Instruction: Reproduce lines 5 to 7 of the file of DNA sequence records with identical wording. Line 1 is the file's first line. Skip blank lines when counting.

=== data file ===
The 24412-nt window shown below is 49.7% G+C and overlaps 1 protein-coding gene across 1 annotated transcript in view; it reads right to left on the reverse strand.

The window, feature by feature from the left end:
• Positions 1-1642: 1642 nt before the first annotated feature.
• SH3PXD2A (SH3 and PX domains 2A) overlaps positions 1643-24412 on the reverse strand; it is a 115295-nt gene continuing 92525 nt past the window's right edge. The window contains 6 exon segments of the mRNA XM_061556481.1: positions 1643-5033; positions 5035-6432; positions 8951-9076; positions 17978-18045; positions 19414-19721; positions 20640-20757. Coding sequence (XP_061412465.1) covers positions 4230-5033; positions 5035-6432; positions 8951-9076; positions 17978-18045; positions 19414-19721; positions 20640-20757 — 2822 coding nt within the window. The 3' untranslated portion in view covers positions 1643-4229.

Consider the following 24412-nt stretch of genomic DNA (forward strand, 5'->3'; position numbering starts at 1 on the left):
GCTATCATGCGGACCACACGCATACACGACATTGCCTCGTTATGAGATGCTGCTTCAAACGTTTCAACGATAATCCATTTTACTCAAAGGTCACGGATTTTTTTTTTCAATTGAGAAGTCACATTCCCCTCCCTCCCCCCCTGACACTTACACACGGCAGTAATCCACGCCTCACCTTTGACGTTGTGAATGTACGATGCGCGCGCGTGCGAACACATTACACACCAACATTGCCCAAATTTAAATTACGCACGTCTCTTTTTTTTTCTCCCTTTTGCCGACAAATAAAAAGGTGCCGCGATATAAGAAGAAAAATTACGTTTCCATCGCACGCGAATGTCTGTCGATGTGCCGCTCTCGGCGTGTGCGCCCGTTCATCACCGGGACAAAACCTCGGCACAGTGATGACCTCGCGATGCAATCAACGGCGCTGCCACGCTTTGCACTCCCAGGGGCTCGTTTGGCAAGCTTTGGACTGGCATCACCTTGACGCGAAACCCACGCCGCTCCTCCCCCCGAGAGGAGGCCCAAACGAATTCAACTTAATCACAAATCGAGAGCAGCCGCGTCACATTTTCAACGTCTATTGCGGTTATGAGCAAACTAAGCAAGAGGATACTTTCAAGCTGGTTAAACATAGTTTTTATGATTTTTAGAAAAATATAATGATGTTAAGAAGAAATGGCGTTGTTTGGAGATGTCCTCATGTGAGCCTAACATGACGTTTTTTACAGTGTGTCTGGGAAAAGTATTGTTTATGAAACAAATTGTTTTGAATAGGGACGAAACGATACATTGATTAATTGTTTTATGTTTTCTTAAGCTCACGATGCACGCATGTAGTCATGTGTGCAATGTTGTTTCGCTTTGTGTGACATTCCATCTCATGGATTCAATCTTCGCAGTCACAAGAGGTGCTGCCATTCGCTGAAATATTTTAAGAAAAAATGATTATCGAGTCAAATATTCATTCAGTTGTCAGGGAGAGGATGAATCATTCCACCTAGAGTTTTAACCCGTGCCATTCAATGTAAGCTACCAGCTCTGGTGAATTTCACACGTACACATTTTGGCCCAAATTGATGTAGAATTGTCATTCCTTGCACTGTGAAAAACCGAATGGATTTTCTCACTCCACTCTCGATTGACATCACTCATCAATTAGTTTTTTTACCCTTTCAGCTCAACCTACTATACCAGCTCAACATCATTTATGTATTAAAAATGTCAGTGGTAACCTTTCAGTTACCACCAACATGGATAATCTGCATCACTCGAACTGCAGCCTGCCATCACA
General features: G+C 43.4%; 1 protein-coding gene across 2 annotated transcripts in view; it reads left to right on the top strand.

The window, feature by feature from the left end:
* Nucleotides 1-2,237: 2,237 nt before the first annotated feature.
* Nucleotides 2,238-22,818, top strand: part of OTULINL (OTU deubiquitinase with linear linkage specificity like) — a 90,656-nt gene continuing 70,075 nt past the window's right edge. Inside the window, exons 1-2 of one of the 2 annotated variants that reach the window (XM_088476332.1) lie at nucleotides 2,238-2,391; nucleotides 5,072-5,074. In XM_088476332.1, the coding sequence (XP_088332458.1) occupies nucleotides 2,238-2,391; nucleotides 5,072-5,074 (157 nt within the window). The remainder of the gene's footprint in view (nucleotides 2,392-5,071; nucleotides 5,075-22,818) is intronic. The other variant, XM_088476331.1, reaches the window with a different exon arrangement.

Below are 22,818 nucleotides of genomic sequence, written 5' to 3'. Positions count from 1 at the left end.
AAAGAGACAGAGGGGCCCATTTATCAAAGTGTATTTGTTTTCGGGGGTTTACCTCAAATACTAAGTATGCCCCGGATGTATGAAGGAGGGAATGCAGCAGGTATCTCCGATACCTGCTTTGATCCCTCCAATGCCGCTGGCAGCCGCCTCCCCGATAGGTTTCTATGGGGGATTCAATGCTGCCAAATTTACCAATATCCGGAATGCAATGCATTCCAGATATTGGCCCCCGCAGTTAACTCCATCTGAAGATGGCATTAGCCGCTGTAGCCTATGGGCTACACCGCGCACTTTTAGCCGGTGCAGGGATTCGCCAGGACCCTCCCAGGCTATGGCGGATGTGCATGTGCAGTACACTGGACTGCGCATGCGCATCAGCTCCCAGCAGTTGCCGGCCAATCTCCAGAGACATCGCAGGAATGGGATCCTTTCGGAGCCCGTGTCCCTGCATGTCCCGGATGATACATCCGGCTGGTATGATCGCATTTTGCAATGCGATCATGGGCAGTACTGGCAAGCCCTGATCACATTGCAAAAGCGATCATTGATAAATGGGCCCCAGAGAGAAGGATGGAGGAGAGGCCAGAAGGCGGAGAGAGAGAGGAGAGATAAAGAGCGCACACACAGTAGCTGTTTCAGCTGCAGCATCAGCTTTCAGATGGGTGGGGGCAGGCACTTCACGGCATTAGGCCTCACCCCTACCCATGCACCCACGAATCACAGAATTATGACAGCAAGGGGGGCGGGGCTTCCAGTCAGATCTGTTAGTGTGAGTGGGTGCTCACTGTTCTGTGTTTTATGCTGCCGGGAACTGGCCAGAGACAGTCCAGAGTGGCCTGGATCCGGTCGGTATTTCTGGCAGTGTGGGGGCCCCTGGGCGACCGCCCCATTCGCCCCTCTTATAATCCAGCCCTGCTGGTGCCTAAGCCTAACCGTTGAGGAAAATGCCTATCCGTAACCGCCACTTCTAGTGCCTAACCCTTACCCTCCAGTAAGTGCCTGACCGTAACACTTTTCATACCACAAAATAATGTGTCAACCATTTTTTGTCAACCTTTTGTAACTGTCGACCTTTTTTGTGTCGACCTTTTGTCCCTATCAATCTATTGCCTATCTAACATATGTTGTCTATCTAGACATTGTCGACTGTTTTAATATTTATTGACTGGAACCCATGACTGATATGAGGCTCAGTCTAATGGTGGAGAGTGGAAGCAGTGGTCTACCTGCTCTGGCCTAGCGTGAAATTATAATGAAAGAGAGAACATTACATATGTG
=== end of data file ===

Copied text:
Consider the following 24412-nt stretch of genomic DNA (forward strand, 5'->3'; position numbering starts at 1 on the left):
GCTATCATGCGGACCACACGCATACACGACATTGCCTCGTTATGAGATGCTGCTTCAAACGTTTCAACGATAATCCATTTTACTCAAAGGTCACGGATTTTTTTTTTCAATTGAGAAGTCACATTCCCCTCCCTCCCCCCCTGACACTTACACACGGCAGTAATCCACGCCTCACCTTTGACGTTGTGAATGTACGATGCGCGCGCGTGCGAACACATTACACACCAACATTGCCCAAATTTAAATTACGCACGTCTCTTTTTTTTTCTCCCTTTTGCCGACAAATAAAAAGGTGCCGCGATATAAGAAGAAAAATTACGTTTCCATCGCACGCGAATGTCTGTCGATGTGCCGCTCTCGGCGTGTGCGCCCGTTCATCACCGGGACAAAACCTCGGCACAGTGATGACCTCGCGATGCAATCAACGGCGCTGCCACGCTTTGCACTCCCAGGGGCTCGTTTGGCAAGCTTTGGACTGGCATCACCTTGACGCGAAACCCACGCCGCTCCTCCCCCCGAGAGGAGGCCCAAACGAATTCAACTTAATCACAAATCGAGAGCAGCCGCGTCACATTTTCAACGTCTATTGCGGTTATGAGCAAACTAAGCAAGAGGATACTTTCAAGCTGGTTAAACATAGTTTTTATGATTTTTAGAAAAATATAATGATGTTAAGAAGAAATGGCGTTGTTTGGAGATGTCCTCATGTGAGCCTAACATGACGTTTTTTACAGTGTGTCTGGGAAAAGTATTGTTTATGAAACAAATTGTTTTGAATAGGGACGAAACGATACATTGATTAATTGTTTTATGTTTTCTTAAGCTCACGATGCACGCATGTAGTCATGTGTGCAATGTTGTTTCGCTTTGTGTGACATTCCATCTCATGGATTCAATCTTCGCAGTCACAAGAGGTGCTGCCATTCGCTGAAATATTTTAAGAAAAAATGATTATCGAGTCAAATATTCATTCAGTTGTCAGGGAGAGGATGAATCATTCCACCTAGAGTTTTAACCCGTGCCATTCAATGTAAGCTACCAGCTCTGGTGAATTTCACACGTACACATTTTGGCCCAAATTGATGTAGAATTGTCATTCCTTGCACTGTGAAAAACCGAATGGATTTTCTCACTCCACTCTCGATTGACATCACTCATCAATTAGTTTTTTTACCCTTTCAGCTCAACCTACTATACCAGCTCAACATCATTTATGTATTAAAAATGTCAGTGGTAACCTTTCAGTTACCACCAACATGGATAATCTGCATCACTCGAACTGCAGCCTGCCATCACA
General features: G+C 43.4%; 1 protein-coding gene across 2 annotated transcripts in view; it reads left to right on the top strand.